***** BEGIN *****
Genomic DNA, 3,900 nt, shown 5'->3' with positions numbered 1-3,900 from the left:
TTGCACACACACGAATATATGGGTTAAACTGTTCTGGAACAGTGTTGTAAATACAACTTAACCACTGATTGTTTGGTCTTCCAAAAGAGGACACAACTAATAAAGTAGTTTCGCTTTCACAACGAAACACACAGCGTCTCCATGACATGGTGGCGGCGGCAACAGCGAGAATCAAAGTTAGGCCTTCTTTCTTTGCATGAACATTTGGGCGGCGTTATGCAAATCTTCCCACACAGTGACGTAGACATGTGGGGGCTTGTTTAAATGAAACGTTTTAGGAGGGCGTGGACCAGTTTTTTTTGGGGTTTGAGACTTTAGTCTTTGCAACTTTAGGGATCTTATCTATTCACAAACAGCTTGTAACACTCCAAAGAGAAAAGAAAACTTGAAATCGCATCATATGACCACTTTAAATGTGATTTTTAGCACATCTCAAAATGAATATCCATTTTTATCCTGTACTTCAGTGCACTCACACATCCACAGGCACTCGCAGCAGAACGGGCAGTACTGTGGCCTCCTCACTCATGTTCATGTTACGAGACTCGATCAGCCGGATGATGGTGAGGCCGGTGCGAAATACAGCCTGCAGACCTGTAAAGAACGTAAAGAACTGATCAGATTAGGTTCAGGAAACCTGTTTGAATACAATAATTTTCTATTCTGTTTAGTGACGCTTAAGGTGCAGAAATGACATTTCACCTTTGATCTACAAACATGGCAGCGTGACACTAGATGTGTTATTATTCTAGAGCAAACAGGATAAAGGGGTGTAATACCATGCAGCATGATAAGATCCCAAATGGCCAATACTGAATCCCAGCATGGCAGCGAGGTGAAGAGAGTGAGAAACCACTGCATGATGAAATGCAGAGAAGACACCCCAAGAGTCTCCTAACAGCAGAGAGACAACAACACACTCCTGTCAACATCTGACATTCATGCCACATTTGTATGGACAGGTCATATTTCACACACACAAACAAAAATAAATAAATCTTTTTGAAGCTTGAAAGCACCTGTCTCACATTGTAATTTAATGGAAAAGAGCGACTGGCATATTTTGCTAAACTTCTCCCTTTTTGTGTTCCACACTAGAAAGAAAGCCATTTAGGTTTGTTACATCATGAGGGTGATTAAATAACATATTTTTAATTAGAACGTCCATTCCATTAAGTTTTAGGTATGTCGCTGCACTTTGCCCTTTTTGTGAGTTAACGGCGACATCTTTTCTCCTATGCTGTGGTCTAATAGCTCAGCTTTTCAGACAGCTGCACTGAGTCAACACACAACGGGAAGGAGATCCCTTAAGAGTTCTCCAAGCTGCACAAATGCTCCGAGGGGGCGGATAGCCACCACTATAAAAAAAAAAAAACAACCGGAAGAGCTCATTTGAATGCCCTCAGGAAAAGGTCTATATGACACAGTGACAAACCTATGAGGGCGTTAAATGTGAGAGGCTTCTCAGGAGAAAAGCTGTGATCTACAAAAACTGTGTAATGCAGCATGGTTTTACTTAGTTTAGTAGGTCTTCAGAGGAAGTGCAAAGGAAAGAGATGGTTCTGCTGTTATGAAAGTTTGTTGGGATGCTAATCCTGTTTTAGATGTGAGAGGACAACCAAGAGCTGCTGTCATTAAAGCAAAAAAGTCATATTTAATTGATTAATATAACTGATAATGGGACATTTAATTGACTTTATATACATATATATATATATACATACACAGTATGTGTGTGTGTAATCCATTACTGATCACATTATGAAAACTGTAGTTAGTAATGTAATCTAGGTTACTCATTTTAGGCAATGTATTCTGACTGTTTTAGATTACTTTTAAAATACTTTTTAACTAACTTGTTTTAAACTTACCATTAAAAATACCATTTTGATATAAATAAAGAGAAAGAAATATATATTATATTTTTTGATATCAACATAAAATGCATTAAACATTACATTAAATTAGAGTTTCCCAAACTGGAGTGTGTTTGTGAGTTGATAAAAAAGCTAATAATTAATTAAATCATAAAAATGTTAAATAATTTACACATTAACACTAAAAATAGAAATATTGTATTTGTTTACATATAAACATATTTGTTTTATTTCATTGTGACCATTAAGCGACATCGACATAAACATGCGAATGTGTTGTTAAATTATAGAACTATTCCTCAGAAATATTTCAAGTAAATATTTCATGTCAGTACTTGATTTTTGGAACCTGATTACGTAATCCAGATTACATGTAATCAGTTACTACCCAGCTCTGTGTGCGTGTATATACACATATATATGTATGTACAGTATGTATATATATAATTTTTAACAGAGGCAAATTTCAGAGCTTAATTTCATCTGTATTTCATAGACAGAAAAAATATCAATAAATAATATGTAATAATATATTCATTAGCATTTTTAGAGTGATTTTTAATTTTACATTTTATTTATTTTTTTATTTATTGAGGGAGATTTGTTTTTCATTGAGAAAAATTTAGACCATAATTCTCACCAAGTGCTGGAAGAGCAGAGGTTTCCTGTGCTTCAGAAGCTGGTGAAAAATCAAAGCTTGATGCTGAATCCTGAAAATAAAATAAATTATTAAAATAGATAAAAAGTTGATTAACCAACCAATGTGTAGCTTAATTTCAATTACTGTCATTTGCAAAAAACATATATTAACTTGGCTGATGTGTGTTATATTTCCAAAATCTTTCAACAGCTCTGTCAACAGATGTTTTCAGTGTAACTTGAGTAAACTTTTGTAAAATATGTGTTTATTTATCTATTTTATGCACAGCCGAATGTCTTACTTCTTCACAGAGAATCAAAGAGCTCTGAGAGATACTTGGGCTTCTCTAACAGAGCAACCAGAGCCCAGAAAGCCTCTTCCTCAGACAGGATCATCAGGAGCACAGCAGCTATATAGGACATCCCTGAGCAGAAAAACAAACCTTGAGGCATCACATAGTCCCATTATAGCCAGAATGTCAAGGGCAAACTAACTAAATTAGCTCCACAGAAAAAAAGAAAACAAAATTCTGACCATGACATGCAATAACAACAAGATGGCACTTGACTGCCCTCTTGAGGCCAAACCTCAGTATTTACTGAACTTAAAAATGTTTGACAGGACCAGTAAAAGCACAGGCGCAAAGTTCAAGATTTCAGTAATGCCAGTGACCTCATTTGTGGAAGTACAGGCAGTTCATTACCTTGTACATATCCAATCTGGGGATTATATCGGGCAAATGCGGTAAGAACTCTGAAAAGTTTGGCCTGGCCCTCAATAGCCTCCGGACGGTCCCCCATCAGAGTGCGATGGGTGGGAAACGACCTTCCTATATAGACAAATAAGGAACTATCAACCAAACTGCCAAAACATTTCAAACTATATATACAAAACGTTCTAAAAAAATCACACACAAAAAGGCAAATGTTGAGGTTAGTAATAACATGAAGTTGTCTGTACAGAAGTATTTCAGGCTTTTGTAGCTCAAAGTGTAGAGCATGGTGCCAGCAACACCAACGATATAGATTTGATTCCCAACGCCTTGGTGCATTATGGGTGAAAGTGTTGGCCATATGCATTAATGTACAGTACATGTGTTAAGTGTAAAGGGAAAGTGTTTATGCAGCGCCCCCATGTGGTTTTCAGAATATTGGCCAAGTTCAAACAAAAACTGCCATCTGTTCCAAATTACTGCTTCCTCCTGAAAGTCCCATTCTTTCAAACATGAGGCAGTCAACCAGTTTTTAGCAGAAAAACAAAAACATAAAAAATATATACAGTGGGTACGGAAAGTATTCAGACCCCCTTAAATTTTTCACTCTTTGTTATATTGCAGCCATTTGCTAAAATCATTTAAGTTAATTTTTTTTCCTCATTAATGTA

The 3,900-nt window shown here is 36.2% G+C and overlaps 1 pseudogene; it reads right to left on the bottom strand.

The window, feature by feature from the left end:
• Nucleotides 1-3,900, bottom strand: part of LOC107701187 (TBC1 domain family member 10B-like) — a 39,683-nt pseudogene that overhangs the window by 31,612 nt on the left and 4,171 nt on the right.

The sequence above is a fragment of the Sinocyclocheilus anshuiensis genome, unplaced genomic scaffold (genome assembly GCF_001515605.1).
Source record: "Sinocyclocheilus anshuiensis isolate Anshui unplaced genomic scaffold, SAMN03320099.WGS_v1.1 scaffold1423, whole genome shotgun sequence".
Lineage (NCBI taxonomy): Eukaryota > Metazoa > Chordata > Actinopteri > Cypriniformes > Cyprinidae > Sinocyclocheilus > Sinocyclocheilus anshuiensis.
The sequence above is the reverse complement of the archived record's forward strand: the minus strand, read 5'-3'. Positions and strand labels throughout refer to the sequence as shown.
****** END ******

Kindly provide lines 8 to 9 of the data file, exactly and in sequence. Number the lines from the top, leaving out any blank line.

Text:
Lineage (NCBI taxonomy): Eukaryota > Metazoa > Chordata > Actinopteri > Cypriniformes > Cyprinidae > Sinocyclocheilus > Sinocyclocheilus anshuiensis.
The sequence above is the reverse complement of the archived record's forward strand: the minus strand, read 5'-3'. Positions and strand labels throughout refer to the sequence as shown.